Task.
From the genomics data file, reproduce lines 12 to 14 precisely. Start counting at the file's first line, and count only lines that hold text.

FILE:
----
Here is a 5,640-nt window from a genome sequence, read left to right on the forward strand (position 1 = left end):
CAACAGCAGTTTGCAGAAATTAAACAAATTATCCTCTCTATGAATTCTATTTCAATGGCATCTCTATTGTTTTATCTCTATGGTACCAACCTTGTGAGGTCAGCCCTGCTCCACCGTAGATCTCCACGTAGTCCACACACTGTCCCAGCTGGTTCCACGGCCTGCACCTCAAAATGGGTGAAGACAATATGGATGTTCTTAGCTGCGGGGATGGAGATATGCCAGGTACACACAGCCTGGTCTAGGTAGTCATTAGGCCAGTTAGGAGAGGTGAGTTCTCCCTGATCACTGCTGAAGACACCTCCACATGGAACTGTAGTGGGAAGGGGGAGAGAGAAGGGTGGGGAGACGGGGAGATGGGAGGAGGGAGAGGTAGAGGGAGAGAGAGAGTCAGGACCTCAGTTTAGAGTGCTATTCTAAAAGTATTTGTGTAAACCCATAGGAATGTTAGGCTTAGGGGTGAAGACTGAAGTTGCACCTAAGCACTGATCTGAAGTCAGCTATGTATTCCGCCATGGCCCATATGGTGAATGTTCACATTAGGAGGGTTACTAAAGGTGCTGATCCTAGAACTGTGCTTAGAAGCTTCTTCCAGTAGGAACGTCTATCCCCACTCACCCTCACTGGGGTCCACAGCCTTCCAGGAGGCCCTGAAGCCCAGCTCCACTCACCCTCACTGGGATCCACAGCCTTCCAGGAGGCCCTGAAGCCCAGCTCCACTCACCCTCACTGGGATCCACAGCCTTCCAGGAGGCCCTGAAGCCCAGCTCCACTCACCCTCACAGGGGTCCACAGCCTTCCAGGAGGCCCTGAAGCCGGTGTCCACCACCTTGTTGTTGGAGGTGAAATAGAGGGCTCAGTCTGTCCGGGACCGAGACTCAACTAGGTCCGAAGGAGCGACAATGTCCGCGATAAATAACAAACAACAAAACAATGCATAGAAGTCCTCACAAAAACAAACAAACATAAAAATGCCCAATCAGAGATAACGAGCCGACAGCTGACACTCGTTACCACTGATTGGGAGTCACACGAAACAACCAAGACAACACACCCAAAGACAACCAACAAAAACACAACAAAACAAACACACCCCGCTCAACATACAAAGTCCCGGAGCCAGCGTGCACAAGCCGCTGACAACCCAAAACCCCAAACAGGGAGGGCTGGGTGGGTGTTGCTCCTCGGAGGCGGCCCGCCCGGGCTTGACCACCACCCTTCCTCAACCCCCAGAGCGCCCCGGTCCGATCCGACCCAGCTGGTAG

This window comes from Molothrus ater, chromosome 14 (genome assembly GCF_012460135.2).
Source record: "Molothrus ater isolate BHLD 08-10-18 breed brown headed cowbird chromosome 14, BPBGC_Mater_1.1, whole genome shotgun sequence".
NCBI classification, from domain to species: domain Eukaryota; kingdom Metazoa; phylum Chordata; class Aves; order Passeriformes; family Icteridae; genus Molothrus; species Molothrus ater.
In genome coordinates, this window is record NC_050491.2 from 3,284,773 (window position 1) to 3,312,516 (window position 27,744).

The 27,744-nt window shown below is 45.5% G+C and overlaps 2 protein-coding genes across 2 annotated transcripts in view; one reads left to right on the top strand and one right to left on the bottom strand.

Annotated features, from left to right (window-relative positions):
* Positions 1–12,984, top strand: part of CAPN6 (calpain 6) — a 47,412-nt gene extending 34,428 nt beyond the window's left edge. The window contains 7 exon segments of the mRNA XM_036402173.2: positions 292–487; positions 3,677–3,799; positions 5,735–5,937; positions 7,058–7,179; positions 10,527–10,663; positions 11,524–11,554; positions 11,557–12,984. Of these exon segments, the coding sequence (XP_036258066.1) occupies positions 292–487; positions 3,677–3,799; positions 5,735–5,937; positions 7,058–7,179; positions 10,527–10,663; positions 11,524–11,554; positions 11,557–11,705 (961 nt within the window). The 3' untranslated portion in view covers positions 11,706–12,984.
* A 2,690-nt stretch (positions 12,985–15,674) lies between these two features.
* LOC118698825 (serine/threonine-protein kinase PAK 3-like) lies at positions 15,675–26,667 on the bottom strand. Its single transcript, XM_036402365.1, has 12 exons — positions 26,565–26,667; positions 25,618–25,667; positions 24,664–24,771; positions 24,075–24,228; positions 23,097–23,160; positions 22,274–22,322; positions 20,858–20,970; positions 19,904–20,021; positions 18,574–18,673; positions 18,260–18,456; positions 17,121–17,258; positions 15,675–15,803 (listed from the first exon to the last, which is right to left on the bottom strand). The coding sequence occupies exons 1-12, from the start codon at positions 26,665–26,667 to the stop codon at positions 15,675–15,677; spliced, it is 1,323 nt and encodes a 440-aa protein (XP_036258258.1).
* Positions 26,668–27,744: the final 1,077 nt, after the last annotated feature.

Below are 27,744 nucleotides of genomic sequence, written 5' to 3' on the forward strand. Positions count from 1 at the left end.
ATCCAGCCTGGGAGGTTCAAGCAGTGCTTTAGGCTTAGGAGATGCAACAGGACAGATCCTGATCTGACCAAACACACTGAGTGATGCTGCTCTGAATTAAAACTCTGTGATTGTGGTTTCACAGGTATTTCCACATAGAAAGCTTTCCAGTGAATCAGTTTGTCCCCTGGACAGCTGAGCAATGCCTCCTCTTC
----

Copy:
* Positions 26,668–27,744: the final 1,077 nt, after the last annotated feature.

Below are 27,744 nucleotides of genomic sequence, written 5' to 3' on the forward strand. Positions count from 1 at the left end.
ATCCAGCCTGGGAGGTTCAAGCAGTGCTTTAGGCTTAGGAGATGCAACAGGACAGATCCTGATCTGACCAAACACACTGAGTGATGCTGCTCTGAATTAAAACTCTGTGATTGTGGTTTCACAGGTATTTCCACATAGAAAGCTTTCCAGTGAATCAGTTTGTCCCCTGGACAGCTGAGCAATGCCTCCTCTTC